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Our campaign to create a fairer bus timetable for all Canberrans has got a shot in the arm, as the government is now willing to discuss the issue.
We have published three articles here so far about our campaign for A Fair Go for Sunday Buses if you haven’t read any of our previous pieces yet it’s well worth taking a quick look, as we’re going to jump right into the politics of it all here.
Last month, the Canberra Liberals Shadow Transport Minister Candice Burch moved a motion in the assembly regarding bus finishing times.
In response to this motion, Transport Minister Meegan Fitzharris promised that the government would only be “looking at” extending services, stating:
“I am pleased to advise the Assembly that our new integrated network will provide access and equity for people to get home safely at night seven days a week. We are looking to expand the hours of operation, with the initial light rail timetable running until 11.30 pm Monday to Thursday, 1 am on Friday and Saturday nights and Sunday mornings, and 11.30 pm on Sunday night. Likewise the new Transport Canberra bus network rapids will run to midnight Monday to Saturday, and we are looking to run them to 10.30 pm on Sunday nights.”
Both the ACT Greens and the Canberra Liberals gave passionate speeches addressing the motion in support of extending bus times. ACT Greens MLA Caroline Le Couteur said in part:
“As a frequent bus user, I very much thank Miss Burch for her frequent bus motions, and I hope she can keep up the good work. It is great that this Assembly is looking at our public transport system, in particular, our bus system, because that is what serves most people—or does not serve most people—in Canberra. I very much welcome the Liberals’ support for public transport, which has not always been quite as enthusiastic in the past.
I do wish to make it very clear for the record that, of course, I agree with Miss Burch’s statement: low-income Canberrans are disproportionately impacted by public transport. If you are someone who washes dishes in a restaurant, you are probably not going to be able to afford to take a taxi home. If the restaurant closes at 11 o’clock, you will still be there at 12 o’clock. The patrons might be able to get home on the bus, or they might not, but you certainly will not be getting home on the bus.”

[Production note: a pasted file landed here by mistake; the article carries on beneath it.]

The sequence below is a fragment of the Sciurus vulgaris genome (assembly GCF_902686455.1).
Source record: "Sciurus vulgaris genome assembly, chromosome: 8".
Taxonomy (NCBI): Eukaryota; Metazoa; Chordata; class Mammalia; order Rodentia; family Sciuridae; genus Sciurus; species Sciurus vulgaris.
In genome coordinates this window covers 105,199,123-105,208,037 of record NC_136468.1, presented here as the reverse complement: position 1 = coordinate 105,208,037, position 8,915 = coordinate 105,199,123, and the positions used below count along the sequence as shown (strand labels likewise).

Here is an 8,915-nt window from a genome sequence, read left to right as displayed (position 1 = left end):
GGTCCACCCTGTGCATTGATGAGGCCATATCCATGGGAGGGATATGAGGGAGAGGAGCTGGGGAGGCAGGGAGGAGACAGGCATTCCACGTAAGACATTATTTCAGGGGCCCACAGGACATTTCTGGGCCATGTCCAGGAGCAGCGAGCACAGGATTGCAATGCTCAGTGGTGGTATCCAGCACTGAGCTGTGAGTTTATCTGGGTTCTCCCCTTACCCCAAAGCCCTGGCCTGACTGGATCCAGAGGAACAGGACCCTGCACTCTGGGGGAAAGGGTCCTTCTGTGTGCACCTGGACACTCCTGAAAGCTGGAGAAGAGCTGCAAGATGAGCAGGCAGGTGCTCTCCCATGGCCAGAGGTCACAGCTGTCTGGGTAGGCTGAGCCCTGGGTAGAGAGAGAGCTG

Candice Burch’s response welcomed the commitment in theory, but noted that the actual issue (the public holiday services) had not been mentioned:
“The minister spoke a lot about moving to a seven-day network, and while that will certainly go a long way to address the lack of Sunday services, she largely ignored the significant concerns I raised about the lack of public holiday services. I look forward to hearing back from the minister on what the government is doing to make future improvements around public holiday services.”
In an emailed statement I received this week from Fitzharris mentions nothing beyond the coming consultation with the community about buses, encouraging me to review the “transport network” when it is released.
To me, this email has all the all hallmark of having been written by a public servant who is trying to reply, while saying nothing at all of substance, and is a lot less of a firm commitment than her statement last week in the Assembly chamber.
At this point, it is clear that there is a need for our campaign for extended Sunday and public holiday bus services, and we need to keep the pressure on.
What we need you the reader to do, is sign the e-petition here and contact your local MLA’s by email or phone, and tell them you support A Fair Go for Sunday Buses. Just a few minutes of your time can make a big difference for our campaign. With only a small grassroots effort, we have already got the Government halfway on this issue, now we need your help to bring it home for a win for all Canberrans.